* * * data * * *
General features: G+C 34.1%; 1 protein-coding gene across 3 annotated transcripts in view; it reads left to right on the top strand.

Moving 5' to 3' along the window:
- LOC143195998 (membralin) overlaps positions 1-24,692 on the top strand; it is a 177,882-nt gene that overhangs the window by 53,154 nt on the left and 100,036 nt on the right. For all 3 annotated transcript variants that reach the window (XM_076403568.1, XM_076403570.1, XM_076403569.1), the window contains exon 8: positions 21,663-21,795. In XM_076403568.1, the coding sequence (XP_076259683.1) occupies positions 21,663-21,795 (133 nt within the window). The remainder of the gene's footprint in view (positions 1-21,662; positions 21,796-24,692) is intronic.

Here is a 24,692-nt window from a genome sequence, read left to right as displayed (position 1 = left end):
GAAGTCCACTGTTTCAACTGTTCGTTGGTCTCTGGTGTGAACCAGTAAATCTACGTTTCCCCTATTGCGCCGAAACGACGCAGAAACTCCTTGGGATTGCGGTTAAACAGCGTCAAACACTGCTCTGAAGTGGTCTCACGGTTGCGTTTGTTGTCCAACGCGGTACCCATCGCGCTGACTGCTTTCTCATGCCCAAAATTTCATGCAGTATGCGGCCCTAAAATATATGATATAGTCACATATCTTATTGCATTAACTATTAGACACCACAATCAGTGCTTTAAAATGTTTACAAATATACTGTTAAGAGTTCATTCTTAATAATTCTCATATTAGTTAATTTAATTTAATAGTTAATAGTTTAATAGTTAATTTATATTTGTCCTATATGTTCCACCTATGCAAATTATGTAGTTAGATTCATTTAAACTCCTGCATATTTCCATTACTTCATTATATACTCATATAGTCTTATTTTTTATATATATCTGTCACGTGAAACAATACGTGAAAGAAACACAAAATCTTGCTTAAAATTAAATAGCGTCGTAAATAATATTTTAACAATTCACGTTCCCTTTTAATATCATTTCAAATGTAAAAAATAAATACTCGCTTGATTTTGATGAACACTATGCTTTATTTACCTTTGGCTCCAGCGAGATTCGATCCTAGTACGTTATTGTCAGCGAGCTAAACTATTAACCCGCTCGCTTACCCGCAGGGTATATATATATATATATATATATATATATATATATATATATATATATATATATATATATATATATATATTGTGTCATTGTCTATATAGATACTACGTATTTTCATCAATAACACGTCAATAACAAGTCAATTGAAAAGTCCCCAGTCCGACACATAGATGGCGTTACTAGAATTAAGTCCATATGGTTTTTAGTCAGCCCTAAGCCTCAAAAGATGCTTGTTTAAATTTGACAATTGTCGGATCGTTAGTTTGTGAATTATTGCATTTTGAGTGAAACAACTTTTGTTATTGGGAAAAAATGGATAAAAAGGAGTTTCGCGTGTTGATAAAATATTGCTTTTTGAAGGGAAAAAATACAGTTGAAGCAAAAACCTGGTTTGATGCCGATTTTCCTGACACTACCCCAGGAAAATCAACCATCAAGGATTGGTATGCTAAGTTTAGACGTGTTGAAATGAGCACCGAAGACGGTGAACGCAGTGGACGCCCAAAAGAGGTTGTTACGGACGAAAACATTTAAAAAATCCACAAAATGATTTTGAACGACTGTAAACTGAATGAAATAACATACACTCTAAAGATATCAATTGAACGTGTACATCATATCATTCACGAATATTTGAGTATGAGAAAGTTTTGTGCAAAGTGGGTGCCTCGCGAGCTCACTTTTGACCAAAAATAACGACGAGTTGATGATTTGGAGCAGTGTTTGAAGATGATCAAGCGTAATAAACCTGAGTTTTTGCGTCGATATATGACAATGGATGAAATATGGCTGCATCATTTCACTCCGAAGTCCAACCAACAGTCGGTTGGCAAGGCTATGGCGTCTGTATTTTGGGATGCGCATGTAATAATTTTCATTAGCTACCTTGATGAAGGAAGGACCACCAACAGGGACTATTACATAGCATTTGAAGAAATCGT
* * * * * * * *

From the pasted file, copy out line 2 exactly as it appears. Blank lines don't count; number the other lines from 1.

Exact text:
Moving 5' to 3' along the window: